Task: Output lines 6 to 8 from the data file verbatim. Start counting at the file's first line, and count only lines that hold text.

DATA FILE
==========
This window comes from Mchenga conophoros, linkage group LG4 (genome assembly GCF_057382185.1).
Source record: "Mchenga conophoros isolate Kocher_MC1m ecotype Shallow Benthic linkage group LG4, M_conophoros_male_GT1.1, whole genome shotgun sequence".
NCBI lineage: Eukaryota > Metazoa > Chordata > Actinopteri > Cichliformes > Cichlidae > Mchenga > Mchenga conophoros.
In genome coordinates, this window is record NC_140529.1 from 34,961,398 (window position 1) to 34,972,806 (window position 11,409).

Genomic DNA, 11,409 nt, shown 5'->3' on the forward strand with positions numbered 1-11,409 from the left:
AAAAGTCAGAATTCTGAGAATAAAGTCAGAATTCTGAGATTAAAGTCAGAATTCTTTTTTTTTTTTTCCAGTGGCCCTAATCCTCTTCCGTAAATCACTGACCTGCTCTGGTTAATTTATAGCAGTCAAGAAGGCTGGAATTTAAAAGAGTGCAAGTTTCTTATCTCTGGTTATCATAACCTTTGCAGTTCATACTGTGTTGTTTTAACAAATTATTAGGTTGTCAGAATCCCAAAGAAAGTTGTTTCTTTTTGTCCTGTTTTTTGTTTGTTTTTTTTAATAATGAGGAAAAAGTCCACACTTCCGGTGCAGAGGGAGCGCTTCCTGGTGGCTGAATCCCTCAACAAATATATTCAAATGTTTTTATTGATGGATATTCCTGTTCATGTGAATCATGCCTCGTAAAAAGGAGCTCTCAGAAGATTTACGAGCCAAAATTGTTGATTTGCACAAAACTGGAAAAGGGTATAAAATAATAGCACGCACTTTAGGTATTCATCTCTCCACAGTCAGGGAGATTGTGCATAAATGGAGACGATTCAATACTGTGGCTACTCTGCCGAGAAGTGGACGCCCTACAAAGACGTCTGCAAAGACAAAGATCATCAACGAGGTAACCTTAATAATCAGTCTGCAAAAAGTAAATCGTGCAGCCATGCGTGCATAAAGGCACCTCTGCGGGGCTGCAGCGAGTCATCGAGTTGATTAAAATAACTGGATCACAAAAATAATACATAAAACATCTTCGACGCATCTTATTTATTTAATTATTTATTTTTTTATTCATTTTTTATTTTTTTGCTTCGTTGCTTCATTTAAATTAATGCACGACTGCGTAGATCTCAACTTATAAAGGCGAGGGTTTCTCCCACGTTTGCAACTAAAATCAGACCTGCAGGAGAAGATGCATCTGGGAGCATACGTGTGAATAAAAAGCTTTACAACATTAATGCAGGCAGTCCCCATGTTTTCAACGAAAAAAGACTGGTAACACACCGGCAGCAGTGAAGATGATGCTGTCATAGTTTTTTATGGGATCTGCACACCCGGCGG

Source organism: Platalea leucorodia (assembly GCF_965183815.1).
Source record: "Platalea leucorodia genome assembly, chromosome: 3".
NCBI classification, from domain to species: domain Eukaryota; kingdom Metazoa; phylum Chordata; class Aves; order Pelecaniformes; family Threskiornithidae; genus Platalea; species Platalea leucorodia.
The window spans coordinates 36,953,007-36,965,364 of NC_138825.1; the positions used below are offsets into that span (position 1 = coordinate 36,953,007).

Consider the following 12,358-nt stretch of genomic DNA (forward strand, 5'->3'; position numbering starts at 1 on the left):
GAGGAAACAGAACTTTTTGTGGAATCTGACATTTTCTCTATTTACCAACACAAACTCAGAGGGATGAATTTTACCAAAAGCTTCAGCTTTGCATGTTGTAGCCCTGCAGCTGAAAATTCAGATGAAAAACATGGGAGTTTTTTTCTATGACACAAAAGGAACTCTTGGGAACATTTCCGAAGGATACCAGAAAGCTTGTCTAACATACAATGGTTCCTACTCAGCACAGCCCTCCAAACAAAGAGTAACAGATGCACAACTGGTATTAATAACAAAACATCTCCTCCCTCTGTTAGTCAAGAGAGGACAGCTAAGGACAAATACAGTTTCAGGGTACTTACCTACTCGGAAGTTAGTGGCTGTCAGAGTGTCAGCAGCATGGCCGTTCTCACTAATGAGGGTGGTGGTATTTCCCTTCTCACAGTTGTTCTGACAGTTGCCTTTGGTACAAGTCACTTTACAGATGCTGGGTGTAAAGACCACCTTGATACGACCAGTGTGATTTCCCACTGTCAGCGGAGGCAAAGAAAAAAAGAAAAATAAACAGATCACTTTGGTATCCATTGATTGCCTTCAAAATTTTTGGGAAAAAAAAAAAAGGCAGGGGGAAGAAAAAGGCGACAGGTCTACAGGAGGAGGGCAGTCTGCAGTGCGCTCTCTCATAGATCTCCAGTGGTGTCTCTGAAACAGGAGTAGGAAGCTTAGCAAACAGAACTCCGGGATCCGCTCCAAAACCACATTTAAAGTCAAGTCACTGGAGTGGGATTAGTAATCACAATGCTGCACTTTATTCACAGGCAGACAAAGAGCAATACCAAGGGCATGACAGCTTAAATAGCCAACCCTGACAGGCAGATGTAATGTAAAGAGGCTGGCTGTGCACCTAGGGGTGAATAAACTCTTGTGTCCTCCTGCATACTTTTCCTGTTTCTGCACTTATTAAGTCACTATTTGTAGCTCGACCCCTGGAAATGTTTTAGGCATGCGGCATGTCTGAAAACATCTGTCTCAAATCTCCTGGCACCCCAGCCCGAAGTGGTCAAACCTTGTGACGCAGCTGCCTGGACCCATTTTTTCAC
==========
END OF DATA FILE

AAAAGTCAGAATTCTGAGAATAAAGTCAGAATTCTGAGATTAAAGTCAGAATTCTTTTTTTTTTTTTCCAGTGGCCCTAATCCTCTTCCGTAAATCACTGACCTGCTCTGGTTAATTTATAGCAGTCAAGAAGGCTGGAATTTAAAAGAGTGCAAGTTTCTTATCTCTGGTTATCATAACCTTTGCAGTTCATACTGTGTTGTTTTAACAAATTATTAGGTTGTCAGAATCCCAAAGAAAGTTGTTTCTTTTTGTCCTGTTTTTTGTTTGTTTTTTTTAATAATGAGGAAAAAGTCCACACTTCCGGTGCAGAGGGAGCGCTTCCTGGTGGCTGAATCCCTCAACAAATATATTCAAATGTTTTTATTGATGGATATTCCTGTTCATGTGAATCATGCCTCGTAAAAAGGAGCTCTCAGAAGATTTACGAGCCAAAATTGTTGATTTGCACAAAACTGGAAAAGGGTATAAAATAATAGCACGCACTTTAGGTATTCATCTCTCCACAGTCAGGGAGATTGTGCATAAATGGAGACGATTCAATACTGTGGCTACTCTGCCGAGAAGTGGACGCCCTACAAAGACGTCTGCAAAGACAAAGATCATCAACGAGGTAACCTTAATAATCAGTCTGCAAAAAGTAAATCGTGCAGCCATGCGTGCATAAAGGCACCTCTGCGGGGCTGCAGCGAGTCATCGAGTTGATTAAAATAACTGGATCACAAAAATAATACATAAAACATCTTCGACGCATCTTATTTATTTAATTATTTATTTTTTTATTCATTTTTTATTTTTTTGCTTCGTTGCTTCATTTAAATTAATGCACGACTGCGTAGATCTCAACTTATAAAGGCGAGGGTTTCTCCCACGTTTGCAACTAAAATCAGACCTGCAGGAGAAGATGCATCTGGGAGCATACGTGTGAATAAAAAGCTTTACAACATTAATGCAGGCAGTCCCCATGTTTTCAACGAAAAAAGACTGGTAACACACCGGCAGCAGTGAAGATGATGCTGTCATAGTTTTTTATGGGATCTGCACACCCGGCGG

Source organism: Platalea leucorodia (assembly GCF_965183815.1).
Source record: "Platalea leucorodia genome assembly, chromosome: 3".